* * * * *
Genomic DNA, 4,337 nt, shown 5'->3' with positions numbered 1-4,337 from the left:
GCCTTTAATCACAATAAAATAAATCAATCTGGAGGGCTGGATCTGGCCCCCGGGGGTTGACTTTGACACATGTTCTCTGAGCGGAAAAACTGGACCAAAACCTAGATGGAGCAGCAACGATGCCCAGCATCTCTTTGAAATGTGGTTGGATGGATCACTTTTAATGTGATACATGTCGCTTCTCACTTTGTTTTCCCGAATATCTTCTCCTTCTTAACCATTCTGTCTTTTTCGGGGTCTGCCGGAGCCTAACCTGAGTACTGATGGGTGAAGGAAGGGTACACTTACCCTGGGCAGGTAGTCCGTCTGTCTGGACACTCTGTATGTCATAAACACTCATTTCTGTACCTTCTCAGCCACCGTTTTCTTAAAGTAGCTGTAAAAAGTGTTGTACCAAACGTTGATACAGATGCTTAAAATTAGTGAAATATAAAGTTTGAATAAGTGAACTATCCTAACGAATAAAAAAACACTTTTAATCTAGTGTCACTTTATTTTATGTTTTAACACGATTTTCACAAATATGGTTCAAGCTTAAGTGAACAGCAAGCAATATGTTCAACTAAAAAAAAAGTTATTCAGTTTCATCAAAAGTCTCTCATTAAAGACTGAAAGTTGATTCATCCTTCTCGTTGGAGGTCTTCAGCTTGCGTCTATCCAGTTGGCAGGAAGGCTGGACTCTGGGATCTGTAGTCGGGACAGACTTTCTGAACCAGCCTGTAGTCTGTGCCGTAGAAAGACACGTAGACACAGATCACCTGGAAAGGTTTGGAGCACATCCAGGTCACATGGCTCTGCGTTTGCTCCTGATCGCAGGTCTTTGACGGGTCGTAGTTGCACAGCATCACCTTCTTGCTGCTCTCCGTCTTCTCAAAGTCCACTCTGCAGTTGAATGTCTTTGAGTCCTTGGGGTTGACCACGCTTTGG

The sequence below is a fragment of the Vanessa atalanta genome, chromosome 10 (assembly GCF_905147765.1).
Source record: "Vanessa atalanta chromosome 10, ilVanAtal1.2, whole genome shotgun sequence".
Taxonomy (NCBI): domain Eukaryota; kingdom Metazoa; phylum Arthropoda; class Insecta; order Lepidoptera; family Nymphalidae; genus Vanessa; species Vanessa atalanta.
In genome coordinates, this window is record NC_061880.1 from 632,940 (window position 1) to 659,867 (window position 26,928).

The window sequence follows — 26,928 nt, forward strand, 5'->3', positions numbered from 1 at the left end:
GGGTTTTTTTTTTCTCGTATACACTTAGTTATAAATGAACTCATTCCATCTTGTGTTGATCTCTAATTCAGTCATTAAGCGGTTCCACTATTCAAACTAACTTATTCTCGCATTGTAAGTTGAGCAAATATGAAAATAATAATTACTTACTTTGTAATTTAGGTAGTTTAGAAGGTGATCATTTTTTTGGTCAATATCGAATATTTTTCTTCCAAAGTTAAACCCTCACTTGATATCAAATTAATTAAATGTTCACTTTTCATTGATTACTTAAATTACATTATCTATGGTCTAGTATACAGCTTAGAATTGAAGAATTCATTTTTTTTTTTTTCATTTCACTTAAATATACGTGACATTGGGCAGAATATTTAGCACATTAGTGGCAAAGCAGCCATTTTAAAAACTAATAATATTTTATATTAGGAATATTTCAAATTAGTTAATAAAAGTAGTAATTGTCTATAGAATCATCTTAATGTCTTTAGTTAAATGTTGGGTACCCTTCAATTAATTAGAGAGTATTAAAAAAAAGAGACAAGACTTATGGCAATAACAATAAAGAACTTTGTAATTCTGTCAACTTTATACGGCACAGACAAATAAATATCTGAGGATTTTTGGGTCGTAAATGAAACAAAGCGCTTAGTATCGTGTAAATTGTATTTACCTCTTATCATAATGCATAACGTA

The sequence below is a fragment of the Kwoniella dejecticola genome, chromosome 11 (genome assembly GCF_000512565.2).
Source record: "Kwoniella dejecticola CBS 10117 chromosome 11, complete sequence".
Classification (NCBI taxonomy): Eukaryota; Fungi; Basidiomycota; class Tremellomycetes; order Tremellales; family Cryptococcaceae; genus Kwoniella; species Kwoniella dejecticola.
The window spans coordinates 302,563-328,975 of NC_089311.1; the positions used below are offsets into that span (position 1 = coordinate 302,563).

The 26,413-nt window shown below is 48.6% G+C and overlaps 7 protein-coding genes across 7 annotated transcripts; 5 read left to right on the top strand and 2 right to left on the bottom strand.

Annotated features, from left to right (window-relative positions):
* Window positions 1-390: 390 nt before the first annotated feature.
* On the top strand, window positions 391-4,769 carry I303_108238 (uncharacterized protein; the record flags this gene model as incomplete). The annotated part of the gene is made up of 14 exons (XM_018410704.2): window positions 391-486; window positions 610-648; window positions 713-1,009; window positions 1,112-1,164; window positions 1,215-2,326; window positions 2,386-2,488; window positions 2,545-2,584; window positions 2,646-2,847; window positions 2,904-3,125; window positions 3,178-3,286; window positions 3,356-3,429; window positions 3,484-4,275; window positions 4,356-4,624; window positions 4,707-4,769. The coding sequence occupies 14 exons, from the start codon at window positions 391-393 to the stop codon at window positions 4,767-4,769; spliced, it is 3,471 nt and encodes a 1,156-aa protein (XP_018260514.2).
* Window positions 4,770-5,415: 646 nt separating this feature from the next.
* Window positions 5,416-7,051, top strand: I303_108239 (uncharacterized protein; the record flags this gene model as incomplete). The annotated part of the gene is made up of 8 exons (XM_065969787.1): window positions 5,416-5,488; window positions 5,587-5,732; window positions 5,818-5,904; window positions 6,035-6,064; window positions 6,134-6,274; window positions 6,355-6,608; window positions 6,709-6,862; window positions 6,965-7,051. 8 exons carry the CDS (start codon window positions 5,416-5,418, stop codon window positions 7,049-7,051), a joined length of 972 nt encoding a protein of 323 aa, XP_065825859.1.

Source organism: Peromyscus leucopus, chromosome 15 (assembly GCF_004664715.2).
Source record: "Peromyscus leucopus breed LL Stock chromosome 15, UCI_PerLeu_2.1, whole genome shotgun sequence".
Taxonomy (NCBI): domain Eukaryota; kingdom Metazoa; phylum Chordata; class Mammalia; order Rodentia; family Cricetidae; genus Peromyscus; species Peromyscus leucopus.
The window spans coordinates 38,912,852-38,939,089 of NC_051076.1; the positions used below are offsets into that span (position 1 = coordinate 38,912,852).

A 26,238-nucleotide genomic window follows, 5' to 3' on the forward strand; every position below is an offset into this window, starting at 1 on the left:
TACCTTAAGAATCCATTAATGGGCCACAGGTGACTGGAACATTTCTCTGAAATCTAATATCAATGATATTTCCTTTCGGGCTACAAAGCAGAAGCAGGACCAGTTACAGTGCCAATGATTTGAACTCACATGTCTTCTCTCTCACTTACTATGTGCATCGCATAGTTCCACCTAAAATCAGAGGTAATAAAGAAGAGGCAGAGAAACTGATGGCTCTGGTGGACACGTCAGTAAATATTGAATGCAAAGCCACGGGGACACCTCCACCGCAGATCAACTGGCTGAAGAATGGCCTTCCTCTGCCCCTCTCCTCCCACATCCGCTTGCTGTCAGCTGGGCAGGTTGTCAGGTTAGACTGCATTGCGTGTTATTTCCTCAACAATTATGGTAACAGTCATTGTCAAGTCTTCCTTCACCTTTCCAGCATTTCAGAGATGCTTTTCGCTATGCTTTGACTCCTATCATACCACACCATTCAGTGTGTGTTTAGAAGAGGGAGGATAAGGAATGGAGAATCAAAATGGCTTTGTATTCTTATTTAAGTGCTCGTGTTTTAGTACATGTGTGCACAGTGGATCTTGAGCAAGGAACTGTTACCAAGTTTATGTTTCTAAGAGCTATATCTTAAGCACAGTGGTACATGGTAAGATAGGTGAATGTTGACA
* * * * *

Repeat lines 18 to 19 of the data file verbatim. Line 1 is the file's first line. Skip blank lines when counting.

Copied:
* Window positions 5,416-7,051, top strand: I303_108239 (uncharacterized protein; the record flags this gene model as incomplete). The annotated part of the gene is made up of 8 exons (XM_065969787.1): window positions 5,416-5,488; window positions 5,587-5,732; window positions 5,818-5,904; window positions 6,035-6,064; window positions 6,134-6,274; window positions 6,355-6,608; window positions 6,709-6,862; window positions 6,965-7,051. 8 exons carry the CDS (start codon window positions 5,416-5,418, stop codon window positions 7,049-7,051), a joined length of 972 nt encoding a protein of 323 aa, XP_065825859.1.

Source organism: Peromyscus leucopus, chromosome 15 (assembly GCF_004664715.2).